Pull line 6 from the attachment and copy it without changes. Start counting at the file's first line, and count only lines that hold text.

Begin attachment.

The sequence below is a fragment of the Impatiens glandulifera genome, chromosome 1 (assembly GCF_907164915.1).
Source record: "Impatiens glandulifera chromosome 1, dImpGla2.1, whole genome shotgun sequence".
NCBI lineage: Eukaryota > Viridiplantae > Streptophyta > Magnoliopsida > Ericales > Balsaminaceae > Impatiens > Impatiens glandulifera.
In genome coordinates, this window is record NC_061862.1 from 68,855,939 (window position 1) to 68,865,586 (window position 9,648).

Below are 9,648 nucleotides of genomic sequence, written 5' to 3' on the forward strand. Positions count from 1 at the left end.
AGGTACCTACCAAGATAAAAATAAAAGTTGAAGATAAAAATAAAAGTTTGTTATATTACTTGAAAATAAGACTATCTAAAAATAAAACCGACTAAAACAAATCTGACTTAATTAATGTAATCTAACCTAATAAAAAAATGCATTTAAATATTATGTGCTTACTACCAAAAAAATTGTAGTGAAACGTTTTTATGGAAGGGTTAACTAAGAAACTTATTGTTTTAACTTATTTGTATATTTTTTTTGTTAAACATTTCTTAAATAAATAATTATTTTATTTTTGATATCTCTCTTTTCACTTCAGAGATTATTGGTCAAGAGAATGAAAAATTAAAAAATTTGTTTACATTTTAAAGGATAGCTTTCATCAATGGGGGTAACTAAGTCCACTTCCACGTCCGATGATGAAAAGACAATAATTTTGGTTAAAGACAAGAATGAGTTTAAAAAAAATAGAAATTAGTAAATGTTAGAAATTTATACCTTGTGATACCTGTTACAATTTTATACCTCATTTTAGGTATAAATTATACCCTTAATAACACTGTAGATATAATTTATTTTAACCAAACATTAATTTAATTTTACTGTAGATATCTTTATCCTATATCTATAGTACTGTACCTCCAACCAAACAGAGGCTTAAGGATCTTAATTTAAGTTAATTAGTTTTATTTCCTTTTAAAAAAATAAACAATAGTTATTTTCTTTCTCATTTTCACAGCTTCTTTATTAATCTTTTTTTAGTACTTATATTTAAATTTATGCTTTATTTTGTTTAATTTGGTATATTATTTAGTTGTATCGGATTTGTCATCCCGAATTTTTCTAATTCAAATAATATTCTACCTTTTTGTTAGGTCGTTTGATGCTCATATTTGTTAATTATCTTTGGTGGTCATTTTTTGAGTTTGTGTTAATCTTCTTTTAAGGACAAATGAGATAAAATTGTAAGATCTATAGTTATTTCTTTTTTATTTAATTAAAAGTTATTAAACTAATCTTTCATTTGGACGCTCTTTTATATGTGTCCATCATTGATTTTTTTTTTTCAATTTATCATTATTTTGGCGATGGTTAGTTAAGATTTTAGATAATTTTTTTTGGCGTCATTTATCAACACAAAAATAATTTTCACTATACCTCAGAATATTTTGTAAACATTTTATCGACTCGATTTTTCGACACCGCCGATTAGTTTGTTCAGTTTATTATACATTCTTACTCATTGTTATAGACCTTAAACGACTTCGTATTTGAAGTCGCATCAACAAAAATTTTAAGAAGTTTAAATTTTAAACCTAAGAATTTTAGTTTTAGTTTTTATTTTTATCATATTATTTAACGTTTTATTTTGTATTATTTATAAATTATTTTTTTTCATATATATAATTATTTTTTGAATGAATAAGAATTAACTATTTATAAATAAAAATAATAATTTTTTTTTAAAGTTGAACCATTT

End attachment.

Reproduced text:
AGGTACCTACCAAGATAAAAATAAAAGTTGAAGATAAAAATAAAAGTTTGTTATATTACTTGAAAATAAGACTATCTAAAAATAAAACCGACTAAAACAAATCTGACTTAATTAATGTAATCTAACCTAATAAAAAAATGCATTTAAATATTATGTGCTTACTACCAAAAAAATTGTAGTGAAACGTTTTTATGGAAGGGTTAACTAAGAAACTTATTGTTTTAACTTATTTGTATATTTTTTTTGTTAAACATTTCTTAAATAAATAATTATTTTATTTTTGATATCTCTCTTTTCACTTCAGAGATTATTGGTCAAGAGAATGAAAAATTAAAAAATTTGTTTACATTTTAAAGGATAGCTTTCATCAATGGGGGTAACTAAGTCCACTTCCACGTCCGATGATGAAAAGACAATAATTTTGGTTAAAGACAAGAATGAGTTTAAAAAAAATAGAAATTAGTAAATGTTAGAAATTTATACCTTGTGATACCTGTTACAATTTTATACCTCATTTTAGGTATAAATTATACCCTTAATAACACTGTAGATATAATTTATTTTAACCAAACATTAATTTAATTTTACTGTAGATATCTTTATCCTATATCTATAGTACTGTACCTCCAACCAAACAGAGGCTTAAGGATCTTAATTTAAGTTAATTAGTTTTATTTCCTTTTAAAAAAATAAACAATAGTTATTTTCTTTCTCATTTTCACAGCTTCTTTATTAATCTTTTTTTAGTACTTATATTTAAATTTATGCTTTATTTTGTTTAATTTGGTATATTATTTAGTTGTATCGGATTTGTCATCCCGAATTTTTCTAATTCAAATAATATTCTACCTTTTTGTTAGGTCGTTTGATGCTCATATTTGTTAATTATCTTTGGTGGTCATTTTTTGAGTTTGTGTTAATCTTCTTTTAAGGACAAATGAGATAAAATTGTAAGATCTATAGTTATTTCTTTTTTATTTAATTAAAAGTTATTAAACTAATCTTTCATTTGGACGCTCTTTTATATGTGTCCATCATTGATTTTTTTTTTTCAATTTATCATTATTTTGGCGATGGTTAGTTAAGATTTTAGATAATTTTTTTTGGCGTCATTTATCAACACAAAAATAATTTTCACTATACCTCAGAATATTTTGTAAACATTTTATCGACTCGATTTTTCGACACCGCCGATTAGTTTGTTCAGTTTATTATACATTCTTACTCATTGTTATAGACCTTAAACGACTTCGTATTTGAAGTCGCATCAACAAAAATTTTAAGAAGTTTAAATTTTAAACCTAAGAATTTTAGTTTTAGTTTTTATTTTTATCATATTATTTAACGTTTTATTTTGTATTATTTATAAATTATTTTTTTTCATATATATAATTATTTTTTGAATGAATAAGAATTAACTATTTATAAATAAAAATAATAATTTTTTTTTAAAGTTGAACCATTT